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December 23, 2003

Japan Times

New Jersey born, but a Japan resident of five years, Davis -- a former member of the legendary R&B group The Platters -- has assembled a choir, mainly comprised of Japanese singers, but with a smattering of others from the United States, the West Indies and the Philippines, which proves on stage that even if it gains few converts, Christianity can still ripple the spiritual surface of this country.

When they launched into "Oh Happy Day" -- called Japan's gospel anthem -- feet were stomping, hands were in the air and there wasn't a dry eye in the house. With all reticence and reserve joyously thrown to the wind, this was no staid Japanese Christmas event. Davis and his singers are onto something hot. Gospel -- the musical amalgam of West African call-and-response, Protestant hymns, jazz and the blues that is on the rise in the West -- is taking root in Japan as well, both at grassroots level and in the mainstream.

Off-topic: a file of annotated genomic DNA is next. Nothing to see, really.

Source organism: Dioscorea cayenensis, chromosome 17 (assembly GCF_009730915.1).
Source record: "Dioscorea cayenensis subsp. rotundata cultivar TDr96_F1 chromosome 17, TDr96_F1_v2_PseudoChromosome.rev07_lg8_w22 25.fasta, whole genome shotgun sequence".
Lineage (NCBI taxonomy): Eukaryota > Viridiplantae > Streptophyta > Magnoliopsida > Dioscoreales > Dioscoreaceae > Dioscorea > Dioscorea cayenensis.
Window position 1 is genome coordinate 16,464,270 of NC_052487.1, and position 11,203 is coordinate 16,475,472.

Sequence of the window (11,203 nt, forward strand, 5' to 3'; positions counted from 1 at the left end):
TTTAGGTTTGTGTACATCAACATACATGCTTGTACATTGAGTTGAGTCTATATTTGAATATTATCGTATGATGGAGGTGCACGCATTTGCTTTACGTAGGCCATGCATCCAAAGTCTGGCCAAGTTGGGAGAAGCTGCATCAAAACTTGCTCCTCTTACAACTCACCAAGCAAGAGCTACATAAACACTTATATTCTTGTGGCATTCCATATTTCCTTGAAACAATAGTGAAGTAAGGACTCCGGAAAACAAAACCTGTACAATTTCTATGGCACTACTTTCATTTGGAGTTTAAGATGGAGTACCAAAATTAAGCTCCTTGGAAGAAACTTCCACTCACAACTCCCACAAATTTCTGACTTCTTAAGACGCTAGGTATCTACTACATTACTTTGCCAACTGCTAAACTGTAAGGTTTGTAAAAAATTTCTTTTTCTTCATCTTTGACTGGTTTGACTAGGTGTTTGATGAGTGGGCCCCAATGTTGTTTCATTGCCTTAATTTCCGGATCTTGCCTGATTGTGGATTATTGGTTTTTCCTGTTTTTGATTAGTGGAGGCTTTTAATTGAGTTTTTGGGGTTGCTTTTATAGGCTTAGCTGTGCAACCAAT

Springing up around the country are ensembles with names like The Far East Gospel Singers, and The Tokyo Voices of Praise. Not to be left out of the gospel act, some 7,000 people around the country -- mostly women in their 20s and 30s -- have enrolled for gospel courses at branches of the Yamaha Music School alone. Lessons there include not only voice control but also body movement and English pronunciation. Davis begins each practice session with his own group, called the Tokyo for Christ Gospel Workshop Choir, with a prayer and a brief explanation of each song's religious meaning.

Despite this, only a few of Japan's gospel singers are regular churchgoers. However, for all concerned the experience of raising their voices in harmony is nevertheless an emotionally charged affair, a method of overcoming the reluctance many Japanese feel about openly expressing emotion.

"You should see their faces during rehearsals," Davis said of his students, while warming up for the show. "They go from looking forlorn and timid to looking energized. They're learning they can be a part of this music."

Besides inspiring Japanese to move their bodies to the rhythm, the movie also helped foster interest in such Japanese pop acts as the five-member a cappella group Gospellers, whose 2001 CD "Love Notes" sold more than 1.8 million copies, said a spokeswoman at Sony Music group company Defstar Records.

Posted by acapnews at December 23, 2003 9:29 AM

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